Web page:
Instructions Following Wisdom Teeth (3rd Molars) Extraction
Do Not Disturb the Wound
In doing so you may invite irritation, infection and/or bleeding. Chew on the opposite side for the first 24 hours.
Do Not Smoke for 12 Hours
Smoking will promote bleeding and interfere with healing.
Do Not Spit or Suck Through a Straw
This will promote bleeding and may dislodge the blood clot, which could result in a dry socket.
Control of Bleeding
If the area is not closed with stitches, a pressure pack made of folded sterile gauze pads will be placed over the socket. It is important that this pack stay in place to control bleeding and to encourage clot formation. The gauze is usually kept in place for 30 minutes. If the bleeding has not stopped once the original pack is removed, place a new gauze pad over the extraction site.
Control of Swelling
After surgery, some swelling is to be expected. This can be controlled through the use of cold packs, which slow the circulation. A cold pack is usually placed at the site of swelling during the first 24 hours in a cycle of 20 minutes on and 20 minutes off.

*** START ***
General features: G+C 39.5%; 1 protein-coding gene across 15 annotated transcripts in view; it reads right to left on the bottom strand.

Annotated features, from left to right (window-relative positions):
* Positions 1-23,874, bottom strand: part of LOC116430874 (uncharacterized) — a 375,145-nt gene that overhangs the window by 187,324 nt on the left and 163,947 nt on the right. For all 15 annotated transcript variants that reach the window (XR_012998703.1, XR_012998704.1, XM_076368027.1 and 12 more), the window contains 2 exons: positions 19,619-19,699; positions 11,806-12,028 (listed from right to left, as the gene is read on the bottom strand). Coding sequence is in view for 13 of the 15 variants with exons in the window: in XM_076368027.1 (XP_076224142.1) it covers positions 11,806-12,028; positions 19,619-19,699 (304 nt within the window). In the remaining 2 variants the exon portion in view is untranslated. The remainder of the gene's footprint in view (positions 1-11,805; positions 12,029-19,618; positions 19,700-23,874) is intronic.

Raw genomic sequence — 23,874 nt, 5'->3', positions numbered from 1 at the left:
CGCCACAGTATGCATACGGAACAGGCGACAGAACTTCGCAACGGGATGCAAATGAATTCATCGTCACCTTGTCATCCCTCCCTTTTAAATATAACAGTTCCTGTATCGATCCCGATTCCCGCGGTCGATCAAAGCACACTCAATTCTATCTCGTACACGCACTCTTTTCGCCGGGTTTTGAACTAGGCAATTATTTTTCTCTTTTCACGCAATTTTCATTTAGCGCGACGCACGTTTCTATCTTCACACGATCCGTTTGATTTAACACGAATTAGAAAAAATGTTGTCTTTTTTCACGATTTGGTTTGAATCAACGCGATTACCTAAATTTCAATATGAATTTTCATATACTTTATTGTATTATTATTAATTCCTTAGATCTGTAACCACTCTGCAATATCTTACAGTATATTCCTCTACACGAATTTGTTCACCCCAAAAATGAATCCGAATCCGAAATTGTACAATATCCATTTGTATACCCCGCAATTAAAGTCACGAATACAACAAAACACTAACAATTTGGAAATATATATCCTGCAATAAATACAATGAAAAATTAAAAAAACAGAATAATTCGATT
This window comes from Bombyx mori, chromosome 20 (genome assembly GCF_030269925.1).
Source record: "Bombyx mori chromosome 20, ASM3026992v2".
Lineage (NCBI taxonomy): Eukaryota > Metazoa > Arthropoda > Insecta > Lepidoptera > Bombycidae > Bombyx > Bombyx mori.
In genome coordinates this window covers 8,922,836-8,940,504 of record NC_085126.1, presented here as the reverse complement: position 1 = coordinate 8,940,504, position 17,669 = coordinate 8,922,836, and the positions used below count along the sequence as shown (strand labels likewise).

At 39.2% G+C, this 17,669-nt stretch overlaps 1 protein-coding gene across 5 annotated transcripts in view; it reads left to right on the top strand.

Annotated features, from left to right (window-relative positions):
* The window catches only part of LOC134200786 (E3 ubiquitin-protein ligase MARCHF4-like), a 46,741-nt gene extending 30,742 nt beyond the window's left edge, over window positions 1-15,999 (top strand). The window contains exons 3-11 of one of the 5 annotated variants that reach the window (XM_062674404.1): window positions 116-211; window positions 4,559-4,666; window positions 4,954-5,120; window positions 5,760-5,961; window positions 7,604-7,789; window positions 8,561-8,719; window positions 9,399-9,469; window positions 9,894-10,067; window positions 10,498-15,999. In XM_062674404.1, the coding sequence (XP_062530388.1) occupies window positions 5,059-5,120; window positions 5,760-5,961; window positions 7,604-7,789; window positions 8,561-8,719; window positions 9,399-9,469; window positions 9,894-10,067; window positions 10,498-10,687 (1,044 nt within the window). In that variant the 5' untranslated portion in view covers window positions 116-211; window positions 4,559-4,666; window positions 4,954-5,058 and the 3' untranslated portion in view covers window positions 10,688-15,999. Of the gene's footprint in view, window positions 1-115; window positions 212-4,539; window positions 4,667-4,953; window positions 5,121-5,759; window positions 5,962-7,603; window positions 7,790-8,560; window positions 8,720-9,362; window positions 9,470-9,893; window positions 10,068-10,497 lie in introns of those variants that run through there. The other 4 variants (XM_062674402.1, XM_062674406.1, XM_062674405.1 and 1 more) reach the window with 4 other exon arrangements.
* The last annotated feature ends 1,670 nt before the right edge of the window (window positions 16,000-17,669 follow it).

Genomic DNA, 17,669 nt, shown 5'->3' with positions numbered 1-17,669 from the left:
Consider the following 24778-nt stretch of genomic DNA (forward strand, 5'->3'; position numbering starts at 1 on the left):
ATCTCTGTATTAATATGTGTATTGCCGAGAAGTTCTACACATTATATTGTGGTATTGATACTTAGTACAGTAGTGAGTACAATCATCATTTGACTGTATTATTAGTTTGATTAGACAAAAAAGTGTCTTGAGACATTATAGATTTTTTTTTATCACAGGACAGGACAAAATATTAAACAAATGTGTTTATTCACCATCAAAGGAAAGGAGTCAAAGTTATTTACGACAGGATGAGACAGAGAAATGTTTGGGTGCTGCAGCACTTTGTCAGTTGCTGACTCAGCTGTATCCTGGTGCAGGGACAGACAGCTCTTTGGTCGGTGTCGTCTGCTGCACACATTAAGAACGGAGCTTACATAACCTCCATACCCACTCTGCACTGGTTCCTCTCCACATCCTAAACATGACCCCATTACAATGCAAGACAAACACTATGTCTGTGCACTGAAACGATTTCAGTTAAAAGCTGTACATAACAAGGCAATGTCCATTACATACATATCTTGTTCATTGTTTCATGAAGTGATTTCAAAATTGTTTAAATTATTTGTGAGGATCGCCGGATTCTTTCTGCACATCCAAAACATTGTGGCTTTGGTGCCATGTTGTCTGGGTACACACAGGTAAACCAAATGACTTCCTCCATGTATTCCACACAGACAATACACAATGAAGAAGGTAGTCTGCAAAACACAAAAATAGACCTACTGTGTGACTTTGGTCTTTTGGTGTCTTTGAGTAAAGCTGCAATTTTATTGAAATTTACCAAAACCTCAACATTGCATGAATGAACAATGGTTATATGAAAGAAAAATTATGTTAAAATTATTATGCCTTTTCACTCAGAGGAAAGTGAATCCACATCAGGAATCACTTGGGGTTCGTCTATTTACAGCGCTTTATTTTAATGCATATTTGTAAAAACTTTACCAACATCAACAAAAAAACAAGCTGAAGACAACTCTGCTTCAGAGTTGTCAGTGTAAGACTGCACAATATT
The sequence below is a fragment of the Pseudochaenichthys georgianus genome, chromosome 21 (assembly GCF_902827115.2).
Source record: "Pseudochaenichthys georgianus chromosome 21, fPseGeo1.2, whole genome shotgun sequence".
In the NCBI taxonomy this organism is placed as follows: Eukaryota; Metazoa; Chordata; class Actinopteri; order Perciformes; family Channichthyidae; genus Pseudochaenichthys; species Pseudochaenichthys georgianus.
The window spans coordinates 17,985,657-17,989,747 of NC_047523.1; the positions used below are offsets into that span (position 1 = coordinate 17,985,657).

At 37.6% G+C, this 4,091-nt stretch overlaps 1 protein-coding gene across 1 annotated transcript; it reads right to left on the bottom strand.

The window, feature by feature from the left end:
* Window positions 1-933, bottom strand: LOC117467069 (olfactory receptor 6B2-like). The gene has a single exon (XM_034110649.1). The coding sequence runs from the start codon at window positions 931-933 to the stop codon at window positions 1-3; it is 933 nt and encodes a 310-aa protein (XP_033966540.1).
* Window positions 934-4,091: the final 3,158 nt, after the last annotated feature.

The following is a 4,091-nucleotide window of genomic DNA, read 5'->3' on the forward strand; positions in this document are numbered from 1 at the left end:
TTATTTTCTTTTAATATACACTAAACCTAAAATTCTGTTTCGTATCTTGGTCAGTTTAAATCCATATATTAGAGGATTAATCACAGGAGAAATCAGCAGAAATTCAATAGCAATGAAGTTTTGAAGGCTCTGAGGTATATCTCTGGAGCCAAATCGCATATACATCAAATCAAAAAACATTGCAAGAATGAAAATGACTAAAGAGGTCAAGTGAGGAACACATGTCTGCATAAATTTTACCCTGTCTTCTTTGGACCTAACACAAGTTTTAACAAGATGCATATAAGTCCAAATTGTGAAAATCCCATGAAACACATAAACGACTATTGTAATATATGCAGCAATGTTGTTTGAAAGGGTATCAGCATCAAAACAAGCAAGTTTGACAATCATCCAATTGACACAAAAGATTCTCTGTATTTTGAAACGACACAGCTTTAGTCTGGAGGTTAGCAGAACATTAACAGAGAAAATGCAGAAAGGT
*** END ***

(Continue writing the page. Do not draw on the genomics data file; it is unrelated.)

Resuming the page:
After the first 24 hours, it is advisable to rinse with warm saltwater every two hours to promote healing. (one teaspoon of salt to eight ounces of warm water).
Medication for Pain Control
Anti-inflammatory medication such as Ibuprofen are used to control minor discomfort following oral surgery. Stronger analgesics may be prescribed if the patient is in extreme discomfort.
Diet and Nutrition
A soft diet may be prescribed for the patient for a few days following surgery.
Following the removal of your wisdom teeth it is important that you call our office if any unusual bleeding, swelling or pain occurs. The first 6-8 hours after the extraction are typically the worst, but are manageable with ice packs and non-prescription pain medication. You should also plan to return to our office approximately one week later to ensure everything is healing well.
It is very important to talk to Dr .Patel about extraction procedure, risks, possible complications and outcomes of the removal of these teeth. The actual extraction may be done by a Dr. Patel or it may be referred to an oral surgeon, who is a specialist. This decision is based on the dentist’s preference and the unique features of each individual case. If you are unsure about whether or not to proceed with the treatment suggested by your dental professional, it is a good idea to get a second opinion. If you decide to not have any teeth extracted, they should be monitored at every dental visit.
PLEASE CALL THE OFFICE (949-916-7800) AT ANY TIME IF YOU HAVE ANY QUESTIONS OR CONCERNS
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